ART GALLERY COLLECTION
There are several things to say about the AGNSW’s collection, as well as the photography collections in other art galleries. This is a collection of photographs as art, and that therefore means it is a collection of photographs as art objects. Since the beginnings of art photography the photo object, as opposed to the photo-image, has been primary. We only need to go back the Alfred Stieglitz’s 291 Gallery in 1906 to see the paradigmatic display of photo-objects, each isolated in its elegant amplitude of olive and grey, burlap and hessian. It was clearly to this heightened aesthetic attention to the photograph as object that Harold Cazneaux aspired three years later in his 1909 one man show, although his hang still has the feeling of a cluttered Edwardian parlour, rather than an elegant New York Gallery. Nonetheless the foundation curator of the AGNSW collection, Gael newton chose Harold Cazneux and his Pictorialist friends in the Sydney Camera Circle to be the firm foundation stones of the collection because, in her words Pictorialism was ‘a conscious art movement, aimed at using the camera more creatively.’
The main artefact of this approach to curating is the print. And amongst prints the most highly valued are vintage prints, those made by the photographer close to the date the image was taken. The idea of the vintage print, which still rules the market, contains all of the fetishizations of art objects: a single point of origin in time, a singular artistic vision, and the artist’s crafting hand. Even when there is no artist, the power of the vintage print still remains. For instance on online photo dealer recently offered for sale a set of press prints which had been released to the press by NASA in 1966. The images were made robotically by the Lunar Orbiter 1 as it circled the moon, and radioed data back to earth to be read out in strips onto 35 mm film like a fax achine. The site offers them as ‘vintage silver prints’ in very good condition, not mounted. Their slight yellowing adds to their aura as precious relics from the space age, and these press prints would be worth less, I think if they were still crisp and white.
Around this idea of the vintage print other scopic machineries are built. One is the passé partout (pas par too) mat board, which the Pictorialists loved, which isolates the single image from visual contamination. Another piece of museal engineering is the solandar box where the few lucky prints selected to be collected will be preserved until the end of time. When I was a young curator I was frequently reminded that the initial cost of buying a print was minimal, it was the ongoing cost as that print had to be accessioned, catalogued, tracked, conserved and stored in controlled conditions for ever and ever which was the real cost.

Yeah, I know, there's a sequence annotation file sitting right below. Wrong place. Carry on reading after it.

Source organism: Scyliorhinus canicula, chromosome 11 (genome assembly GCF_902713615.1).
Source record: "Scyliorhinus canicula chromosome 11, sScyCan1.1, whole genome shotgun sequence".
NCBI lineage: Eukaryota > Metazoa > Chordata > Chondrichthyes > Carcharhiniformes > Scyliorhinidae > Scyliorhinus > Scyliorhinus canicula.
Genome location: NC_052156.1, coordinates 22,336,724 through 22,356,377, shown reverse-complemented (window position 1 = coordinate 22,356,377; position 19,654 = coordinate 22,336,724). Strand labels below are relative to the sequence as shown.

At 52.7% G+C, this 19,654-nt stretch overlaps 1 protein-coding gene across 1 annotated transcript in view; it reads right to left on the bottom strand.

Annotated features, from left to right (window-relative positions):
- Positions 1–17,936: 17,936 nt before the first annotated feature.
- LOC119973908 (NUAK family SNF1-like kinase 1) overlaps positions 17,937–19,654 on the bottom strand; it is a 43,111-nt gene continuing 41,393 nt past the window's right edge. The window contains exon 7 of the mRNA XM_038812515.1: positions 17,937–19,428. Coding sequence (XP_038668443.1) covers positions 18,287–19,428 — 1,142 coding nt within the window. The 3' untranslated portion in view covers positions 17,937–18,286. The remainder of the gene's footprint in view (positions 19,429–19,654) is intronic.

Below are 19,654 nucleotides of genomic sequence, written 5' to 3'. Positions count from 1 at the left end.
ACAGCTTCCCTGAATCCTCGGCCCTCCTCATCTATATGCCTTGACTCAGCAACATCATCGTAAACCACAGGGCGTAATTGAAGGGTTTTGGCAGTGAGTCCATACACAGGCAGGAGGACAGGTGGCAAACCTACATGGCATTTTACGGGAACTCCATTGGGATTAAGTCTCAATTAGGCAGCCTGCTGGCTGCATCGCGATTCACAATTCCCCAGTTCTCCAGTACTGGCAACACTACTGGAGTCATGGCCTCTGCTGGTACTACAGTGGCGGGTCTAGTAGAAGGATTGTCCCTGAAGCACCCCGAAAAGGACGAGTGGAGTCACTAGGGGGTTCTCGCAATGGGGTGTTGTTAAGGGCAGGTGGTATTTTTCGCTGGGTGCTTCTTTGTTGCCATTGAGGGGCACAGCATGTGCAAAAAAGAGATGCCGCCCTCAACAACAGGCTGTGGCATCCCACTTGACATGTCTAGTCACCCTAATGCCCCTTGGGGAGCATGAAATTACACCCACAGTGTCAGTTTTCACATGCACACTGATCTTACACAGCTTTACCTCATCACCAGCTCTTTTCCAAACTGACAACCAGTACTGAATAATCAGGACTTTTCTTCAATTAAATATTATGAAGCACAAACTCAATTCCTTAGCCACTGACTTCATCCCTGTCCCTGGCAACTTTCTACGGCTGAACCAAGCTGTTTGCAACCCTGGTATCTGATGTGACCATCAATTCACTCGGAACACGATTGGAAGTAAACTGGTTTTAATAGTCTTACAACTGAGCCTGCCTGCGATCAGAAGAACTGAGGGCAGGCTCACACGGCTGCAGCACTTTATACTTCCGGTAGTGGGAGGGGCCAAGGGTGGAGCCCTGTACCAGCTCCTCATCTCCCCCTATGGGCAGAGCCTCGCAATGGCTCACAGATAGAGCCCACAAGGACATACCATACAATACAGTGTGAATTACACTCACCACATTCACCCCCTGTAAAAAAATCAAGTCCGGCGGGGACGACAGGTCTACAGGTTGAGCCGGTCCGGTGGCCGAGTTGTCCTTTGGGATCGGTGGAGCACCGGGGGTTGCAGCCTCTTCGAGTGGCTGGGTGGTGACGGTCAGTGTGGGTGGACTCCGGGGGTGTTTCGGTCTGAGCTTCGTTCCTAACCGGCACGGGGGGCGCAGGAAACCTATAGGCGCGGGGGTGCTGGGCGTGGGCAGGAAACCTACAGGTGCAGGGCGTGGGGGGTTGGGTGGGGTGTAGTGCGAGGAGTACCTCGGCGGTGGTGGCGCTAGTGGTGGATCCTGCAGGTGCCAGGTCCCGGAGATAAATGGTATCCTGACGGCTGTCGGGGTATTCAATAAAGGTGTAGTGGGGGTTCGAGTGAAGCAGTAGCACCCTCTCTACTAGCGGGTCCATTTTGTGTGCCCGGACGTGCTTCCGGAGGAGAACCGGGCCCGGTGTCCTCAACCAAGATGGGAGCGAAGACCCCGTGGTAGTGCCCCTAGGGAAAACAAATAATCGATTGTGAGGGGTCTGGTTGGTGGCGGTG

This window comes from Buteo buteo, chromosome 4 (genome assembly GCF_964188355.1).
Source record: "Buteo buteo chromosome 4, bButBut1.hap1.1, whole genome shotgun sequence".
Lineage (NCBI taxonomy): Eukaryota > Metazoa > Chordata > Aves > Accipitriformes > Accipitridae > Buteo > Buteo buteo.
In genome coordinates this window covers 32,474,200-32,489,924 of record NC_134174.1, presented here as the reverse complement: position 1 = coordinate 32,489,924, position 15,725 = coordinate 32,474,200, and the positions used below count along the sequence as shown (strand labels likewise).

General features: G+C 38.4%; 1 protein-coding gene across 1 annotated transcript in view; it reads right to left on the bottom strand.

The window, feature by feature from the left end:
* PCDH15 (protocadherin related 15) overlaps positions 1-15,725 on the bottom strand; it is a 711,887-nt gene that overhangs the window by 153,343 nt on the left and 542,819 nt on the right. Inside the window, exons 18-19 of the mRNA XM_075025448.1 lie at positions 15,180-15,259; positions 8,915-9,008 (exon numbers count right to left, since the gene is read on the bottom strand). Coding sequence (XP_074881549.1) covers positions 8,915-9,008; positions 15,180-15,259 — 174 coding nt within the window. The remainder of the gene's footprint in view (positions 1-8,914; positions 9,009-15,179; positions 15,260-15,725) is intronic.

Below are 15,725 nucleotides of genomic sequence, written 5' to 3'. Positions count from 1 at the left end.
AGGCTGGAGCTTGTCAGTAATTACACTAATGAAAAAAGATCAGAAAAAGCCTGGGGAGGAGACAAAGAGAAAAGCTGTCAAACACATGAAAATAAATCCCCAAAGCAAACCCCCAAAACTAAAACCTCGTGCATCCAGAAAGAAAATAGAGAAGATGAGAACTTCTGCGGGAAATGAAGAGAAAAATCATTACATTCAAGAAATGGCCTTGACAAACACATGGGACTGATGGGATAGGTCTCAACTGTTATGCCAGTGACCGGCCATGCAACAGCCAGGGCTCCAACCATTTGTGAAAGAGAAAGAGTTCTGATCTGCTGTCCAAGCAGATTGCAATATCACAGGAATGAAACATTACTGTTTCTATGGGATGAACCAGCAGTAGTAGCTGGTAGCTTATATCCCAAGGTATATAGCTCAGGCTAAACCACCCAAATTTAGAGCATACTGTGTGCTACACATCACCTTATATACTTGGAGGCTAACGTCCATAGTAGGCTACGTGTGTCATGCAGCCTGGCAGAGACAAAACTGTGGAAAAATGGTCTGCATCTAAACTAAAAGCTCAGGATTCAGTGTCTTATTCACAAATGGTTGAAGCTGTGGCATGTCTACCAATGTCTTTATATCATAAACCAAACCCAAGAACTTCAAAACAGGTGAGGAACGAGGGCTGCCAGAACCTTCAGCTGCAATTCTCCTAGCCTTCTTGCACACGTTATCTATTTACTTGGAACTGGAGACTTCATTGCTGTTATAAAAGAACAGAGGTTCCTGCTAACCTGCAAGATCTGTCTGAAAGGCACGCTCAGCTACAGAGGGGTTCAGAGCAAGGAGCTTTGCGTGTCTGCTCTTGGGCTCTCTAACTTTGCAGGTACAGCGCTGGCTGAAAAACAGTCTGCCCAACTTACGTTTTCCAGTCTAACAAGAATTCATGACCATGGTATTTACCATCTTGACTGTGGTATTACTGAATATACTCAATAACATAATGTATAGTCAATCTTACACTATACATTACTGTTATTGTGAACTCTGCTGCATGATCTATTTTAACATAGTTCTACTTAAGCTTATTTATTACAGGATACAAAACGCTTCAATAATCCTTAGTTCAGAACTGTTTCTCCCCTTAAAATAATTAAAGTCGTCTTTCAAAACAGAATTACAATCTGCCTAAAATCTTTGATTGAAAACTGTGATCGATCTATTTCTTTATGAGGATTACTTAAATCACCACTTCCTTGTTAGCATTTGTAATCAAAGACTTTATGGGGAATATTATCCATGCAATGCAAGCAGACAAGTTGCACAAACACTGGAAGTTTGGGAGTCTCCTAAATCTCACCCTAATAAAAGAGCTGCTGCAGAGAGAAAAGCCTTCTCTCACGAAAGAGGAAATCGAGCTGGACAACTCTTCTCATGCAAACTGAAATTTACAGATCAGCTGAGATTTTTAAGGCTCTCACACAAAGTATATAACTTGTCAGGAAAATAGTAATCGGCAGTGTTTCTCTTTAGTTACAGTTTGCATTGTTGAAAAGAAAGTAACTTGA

If the matt board and the solandar box are the museal engineering for art photography, the curators are the engineers. Here we see Ralph Eugene, Alfred Stieglitz, Heinrich Kuhn and Edward Steichen gazing intently at a print, I like to imagine that Kuhn is looking so surprised because the print is beginning to smoke under the intensity of their gazes, like we used to burn paper with our magnifying glasses when we were children. After his Pictorialist phase Steichen became a visual engineer of propaganda shows, and he was photographed in action with the Family of Man, building visual architectures out of prints.
This concern with the photograph as object is of course a natural fit for an art gallery. When most art gallery collections were being founded in the 1970s it fitted in with the collection logic all of their other objects — prints, paintings, sculptures, decorative art and so on which had previously been collected in the season before. Only since the 1990s, with the growth in video art, computer art and multimedia art has another potentially ‘virtual’ or non-object based collecting category entered the art gallery. But the idea of a curated collection of photographs is still a natural fit to an art gallery. The collection to which Dr Brand referred, then, is very different to an archive. While an archive is potentially infinitely expandable and is only restricted by contingencies such as storage space, the collection is deliberately shaped. Representative selections are handpicked from representative photographers, so that the collection itself in its very structure forms a picture of photography, or as the curators would hasten to add I’m sure, one picture amongst many other possible pictures.
Curators are continually rewriting their policies in order to re-draw the picture they want to make of the photograph and Australia. For instance Gael Newton began the AGNSW collection in the 1970s with an emphasis on Pictorialism, while before she retired from the National Gallery of Australia last year she shifted the collecting emphasis of that collection to the Asia and the Pacific, in order to re-draw the picture it was making of photography relevant to Australians in the twenty-first century. While there can never be too many images in an archive, here can be too much in a curated collection which needs to be restricted in number so it can be shaped. Notions of quality come into play.